Cruise travelers focused on the Caribbean, Mexico or Alaska probably don’t see many ships from Costa Cruises. Those areas commonly visited by those from North America are not the playground of the Italian cruise line. Just about any other place in the world? The distinctive yellow funnel of Costa ships are commonly found. Make that focus the Mediterranean and we’re talking about Costa’s back yard; a part of the world they call home while other lines simply visit on a seasonal basis. Costa is rarely the first choice of cruise travelers from North America, but maybe they should be. Let’s look at some unusual reasons to choose a Costa cruise
A European Cruise Experience
The first hurdle to get past before considering a Costa Cruise is how comfortable one might be traveling with those of other cultures, backgrounds or from different parts of the world. If looking around the dining room and seeing familiar faces, like a trip to the grocery store at home might bring, Costa could be a bad choice. But if exploring the world with a bit more local flavor is on the table, a more international passenger mix on Costa could work well.
Destination Immersion Before Leaving The Ship
Many cruise travelers who live in the countries of Europe, think of the Mediterranean as we do of the Caribbean. They too sail there often due to the close proximity, abundant ports they can drive or take a ferry to, and ability to build past guest benefits along the way. Like I know a great guide and driver in Ocho Rios, Jamaica, they know locals at nearly every port along the way.
A Taste Of Luxury
Sailing in the Caribbean we commonly see more ‘foreigners’ on higher-priced, more luxurious lines and fewer on big ship budget-oriented lines. Sailing with a more internationally sourced group of passengers on a comparatively inexpensive Costa cruise brings that unique interactive element without the expense of a luxury cruise. In a way, sailing with Costa is a try-before-you-buy way to experience the more international makeup of passengers we have seen on Seabourn, Azamara Club Cruises, Crystal Cruises and others.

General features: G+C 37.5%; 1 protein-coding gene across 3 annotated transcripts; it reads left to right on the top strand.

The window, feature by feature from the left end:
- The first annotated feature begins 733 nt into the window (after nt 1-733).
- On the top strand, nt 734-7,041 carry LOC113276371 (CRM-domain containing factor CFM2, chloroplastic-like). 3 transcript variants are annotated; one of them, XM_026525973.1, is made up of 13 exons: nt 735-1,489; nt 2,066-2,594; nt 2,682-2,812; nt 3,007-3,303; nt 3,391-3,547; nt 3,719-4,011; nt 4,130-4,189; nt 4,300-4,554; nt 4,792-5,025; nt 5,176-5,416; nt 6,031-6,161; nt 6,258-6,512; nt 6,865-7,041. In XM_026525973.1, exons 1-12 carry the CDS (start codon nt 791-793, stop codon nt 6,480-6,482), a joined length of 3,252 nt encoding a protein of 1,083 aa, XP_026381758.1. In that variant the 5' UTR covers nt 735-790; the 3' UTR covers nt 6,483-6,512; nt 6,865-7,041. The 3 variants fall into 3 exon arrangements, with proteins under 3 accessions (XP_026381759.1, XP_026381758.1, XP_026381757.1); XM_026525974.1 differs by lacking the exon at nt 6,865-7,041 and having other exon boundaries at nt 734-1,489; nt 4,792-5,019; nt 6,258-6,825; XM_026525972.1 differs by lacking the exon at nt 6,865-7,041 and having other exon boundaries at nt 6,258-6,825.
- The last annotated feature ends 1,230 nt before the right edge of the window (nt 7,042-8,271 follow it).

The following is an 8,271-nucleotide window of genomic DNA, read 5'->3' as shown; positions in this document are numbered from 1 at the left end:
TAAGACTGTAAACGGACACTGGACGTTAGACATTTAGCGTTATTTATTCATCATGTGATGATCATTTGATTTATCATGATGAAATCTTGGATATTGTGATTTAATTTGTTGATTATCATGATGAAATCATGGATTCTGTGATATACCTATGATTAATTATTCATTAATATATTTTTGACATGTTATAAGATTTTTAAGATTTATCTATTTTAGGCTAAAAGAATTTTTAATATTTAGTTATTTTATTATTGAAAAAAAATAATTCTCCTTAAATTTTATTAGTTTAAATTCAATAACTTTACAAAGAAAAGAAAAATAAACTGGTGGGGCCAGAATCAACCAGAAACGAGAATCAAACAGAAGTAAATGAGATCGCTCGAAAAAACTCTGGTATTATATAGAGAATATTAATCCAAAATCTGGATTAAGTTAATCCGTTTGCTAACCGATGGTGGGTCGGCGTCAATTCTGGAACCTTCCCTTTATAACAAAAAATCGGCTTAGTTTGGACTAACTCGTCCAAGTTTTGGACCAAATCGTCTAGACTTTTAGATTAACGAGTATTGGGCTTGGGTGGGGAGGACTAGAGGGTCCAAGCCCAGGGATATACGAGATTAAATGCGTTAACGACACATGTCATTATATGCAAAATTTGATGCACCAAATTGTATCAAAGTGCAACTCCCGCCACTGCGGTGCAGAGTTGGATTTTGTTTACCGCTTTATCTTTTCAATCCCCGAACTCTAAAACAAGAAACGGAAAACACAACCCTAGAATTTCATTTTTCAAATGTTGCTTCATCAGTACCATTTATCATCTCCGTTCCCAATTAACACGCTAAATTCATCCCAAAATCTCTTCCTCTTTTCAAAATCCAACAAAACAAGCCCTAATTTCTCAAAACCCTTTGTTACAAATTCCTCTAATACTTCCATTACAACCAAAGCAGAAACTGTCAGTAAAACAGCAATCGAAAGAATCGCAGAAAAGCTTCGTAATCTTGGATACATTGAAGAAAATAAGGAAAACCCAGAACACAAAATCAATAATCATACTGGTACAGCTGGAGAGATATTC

A Taste Of Italy, The Real One
Like visiting a friend’s home who has an Italian heritage, there is no better Italian cuisine on any other cruise line. That’s a big, broad claim probably helped along the road to credibility by ships full of Italian chefs and crew members. Relating back to the world of North American Caribbean cruising, sailing with Costa is like we might imagine dining at Jimmy Buffett’s house when Guy Fieri drops by for a barbecue.
Seriously Safe Cruise Travel
As one might expect after the grounding of Costa Concordia, Costa Cruises might very well have overcompensated for the safety issues raised after that tragic event. That’s a good thing for those who have not considered cruise travel due to personal safety concerns. That’s not to say other cruise lines are not as safe. They are. Costa earns bonus points in the safety area for having lived through a serious event that resulted in higher standards for the worldwide cruise industry.
Dirt Cheap Pricing Close To Home
The flip side of not sailing year round in the Caribbean brings some of the most attractive pricing available for a 7 day cruise. The Costa Caribbean season runs basically from November through March, so late spring break, summer and early fall are not possible. Still, a 7 day Caribbean sailing in December of 2016 starts at $695 per person.
All of the above make for good reasons to choose a Costa cruise. Also significant, Costa is part of the Carnival Corporation family of brands that includes Carnival Cruise Line, Holland America Line, Princess Cruises, Cunard Line, Seabourn, the UK’s P&O Cruises and new impact travel cruise line Fathom.
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